David Girard's weathered granite vineyards lie on the slopes of Gold Hill, which rises directly out of a canyon from the American River near Coloma, California. The Syrah and Mourvédre were first planted in 1998, on soils from the "Auberry" series, which means that the parent material is decomposed igneous rock on rolling hills. Coarse and sandy, the soil provides an excellent, well-draining medium for the vines. At approximately 1400' elevation in the Sierra Foothills, the vineyard experiences some significant summer warmth, but pronounced diurnal winds blow cooling mountain breezes down the canyon at night. These temperature swings help the vines to fully ripen grapes with balanced, intense flavors and great acidity.

La Collina Vineyard

Growing our Barbara 115 Private Reserve.

Our Reserve Barbera Vineyard known as La Collina or, “the hill” performs beautifully with the clone 115 Barbera originally brought from Asti, Italy. At 2400’ in elevation, the vineyard is planted in the traditional Italian method of up and down slope rather than across. This south facing slope also differs in soil as it is granitic in nature rather than typical red decomposed slate. The combination of soil and climate create a masterpiece highlighting wild cherries and bright red fruits along with its classic bracing acidity, followed by very soft tannins.

Lyman Vineyard

Growing our Sangiovese and Vermentino.

Our Sangiovese and Vermentino thrive in the unique climate of Amador County’s Shenandoah Valley. The Shenandoah Valley is the westernmost and therefore, the least elevated and warmest region within the Sierra Foothills. Lyman Vineyard is situated in the cooler portion of the valley which means the grapes ripen more evenly and don’t lose as much acidity. The soils are made of decomposed granite which provide excellent drainage which allows for large root systems and healthy vines.

Pettigrew Vineyard

Growing our Napa Vally Merlot Private Reserve.

The Pettigrew Vineyard Merlot Reserve represents one of two Merlots Due Vigne has made from Napa fruit. The other came to us from Stags Leap. As fate would have it, the Pettigrew Vineyard has finally succumbing to old age and diseases and was removed in 2017. The gravelly loams and rocky volcanic soils found in this vineyard drained easily and the ash sub-soils hold water, which helped these vines thrive. Here, as on the right bank of Bordeaux, the cooler microclimate limited dehydration, preserved acidity levels, and helped in the long, slow ripening season. Our final bottling of this special wine was 2016.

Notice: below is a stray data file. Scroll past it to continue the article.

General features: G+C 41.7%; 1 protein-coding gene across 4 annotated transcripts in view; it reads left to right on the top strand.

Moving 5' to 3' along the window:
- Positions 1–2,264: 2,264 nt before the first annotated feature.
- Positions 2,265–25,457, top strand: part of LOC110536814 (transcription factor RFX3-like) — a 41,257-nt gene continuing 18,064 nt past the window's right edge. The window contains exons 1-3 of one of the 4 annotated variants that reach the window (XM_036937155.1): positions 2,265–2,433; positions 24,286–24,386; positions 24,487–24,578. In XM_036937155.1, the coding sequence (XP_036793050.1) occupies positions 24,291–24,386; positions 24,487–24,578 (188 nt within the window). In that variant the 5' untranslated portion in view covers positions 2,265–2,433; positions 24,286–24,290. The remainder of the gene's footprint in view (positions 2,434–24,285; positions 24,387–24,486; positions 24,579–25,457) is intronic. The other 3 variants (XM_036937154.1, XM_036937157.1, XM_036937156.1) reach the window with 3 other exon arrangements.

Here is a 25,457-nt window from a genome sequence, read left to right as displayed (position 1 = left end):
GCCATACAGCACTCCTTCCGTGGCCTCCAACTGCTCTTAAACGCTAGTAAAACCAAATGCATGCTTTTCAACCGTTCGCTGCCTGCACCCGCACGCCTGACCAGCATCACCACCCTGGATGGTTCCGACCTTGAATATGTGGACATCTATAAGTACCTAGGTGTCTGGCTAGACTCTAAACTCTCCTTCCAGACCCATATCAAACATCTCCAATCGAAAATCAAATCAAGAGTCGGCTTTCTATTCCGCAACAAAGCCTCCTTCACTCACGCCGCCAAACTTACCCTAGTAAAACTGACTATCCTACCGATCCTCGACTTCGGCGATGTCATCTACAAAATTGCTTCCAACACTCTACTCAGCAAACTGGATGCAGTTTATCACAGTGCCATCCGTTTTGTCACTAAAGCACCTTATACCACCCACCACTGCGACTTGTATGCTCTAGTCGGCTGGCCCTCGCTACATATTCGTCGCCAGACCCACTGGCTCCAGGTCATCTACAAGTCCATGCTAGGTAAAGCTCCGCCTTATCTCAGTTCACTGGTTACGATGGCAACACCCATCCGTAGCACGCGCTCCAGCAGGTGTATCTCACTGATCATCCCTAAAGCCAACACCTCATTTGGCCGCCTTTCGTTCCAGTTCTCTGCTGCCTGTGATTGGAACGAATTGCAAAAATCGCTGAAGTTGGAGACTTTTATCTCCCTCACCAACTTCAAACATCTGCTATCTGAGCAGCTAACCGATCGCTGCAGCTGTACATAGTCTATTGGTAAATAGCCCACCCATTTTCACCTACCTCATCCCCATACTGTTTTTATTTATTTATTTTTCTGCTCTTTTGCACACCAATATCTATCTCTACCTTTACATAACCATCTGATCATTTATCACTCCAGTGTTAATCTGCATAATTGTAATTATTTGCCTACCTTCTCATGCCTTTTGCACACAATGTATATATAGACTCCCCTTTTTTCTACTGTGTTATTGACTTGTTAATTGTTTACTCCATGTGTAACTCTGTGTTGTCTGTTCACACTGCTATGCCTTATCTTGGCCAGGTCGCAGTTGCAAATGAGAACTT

Shaker Ridge Vineyard

Growing our Barbera & Primitivo.

The Shaker Ridge Primitivo and Barbera from Andy and Elizabeth Standeven illustrates what dedicated growers can achieve in the vineyard. The Vineyard is located on a gently rolling ridge top just off Sand Ridge road near Highway 49 in El Dorado. It is surrounded by valleys created by the North Fork of the Cosumnes River a couple miles to its north and west, and by the Middle Fork of the Cosumnes River to its southeast.
The elevation is approximately 1500' above sea level with hot days and cool nights typical of the Sierra Foothills region (and the occasional winter snow storm).

The entire Primitivo vineyard is planted with the 03 clone of Primitivo on drought- and phylloxera-resistant St. George rootstock and planted on a gently south-southwest-facing slope. The soils are mostly the same rocky red clay loam soils of the Barbera vineyard, although the western portion of the vineyard transitions to brownish, slate-containing soils.

The Barbera grapes are planted on an eastern-facing slope, to take advantage of the morning sun during the early spring when Barbera’s characteristically early emerging vines would be susceptible to frost damage. Approximately 40% is clone 02 planted on the classic drought- and phylloxera-resistant rootstock St. George. Another 20% each of the same 02 clone is planted on two other drought-resistant rootstocks, 110R and 1103P, and the remaining 20% of the Barbera is the Montevina clone planted on 1103P rootstock. The soils here are deep, red clay loam granitic soils, becoming shallower at the northern end due to large slabs of quartz near the surface.

Snows Crossing Vineyard

Winter at Snows Crossing. Snows Crossing Vineyard is one of our newest additions to the Due Vigne portfolio. Located at 3100’ elevation on Snows Road between Camino and Pleasant Valley, this pure south facing 9% grade is made up of decomposed granite with high levels of iron oxide which are ideal for growing world-class Rhone varietals; Cinsaut (SAN-soh) and Syrah.

Starfield Vineyard

Growing our Aglianico Private Reserve.

This stunning vineyard is located at the Gateway to Apple Hill in Placerville. Planted on a hillside at an elevation of 2,400 feet are 30 acres of Italian and Rhone varieties including our long awaited Aglianico Reserve. These rolling hills provide an ideal balance of warm days and cool nights that allows Mediterranean varieties to develop the delicate aromas and robust flavors we're seeking in our wines. Starfield Vineyards was inspired by the “Star Fields” – unique sites where fruit develops the optimal balance of aroma, flavor and texture.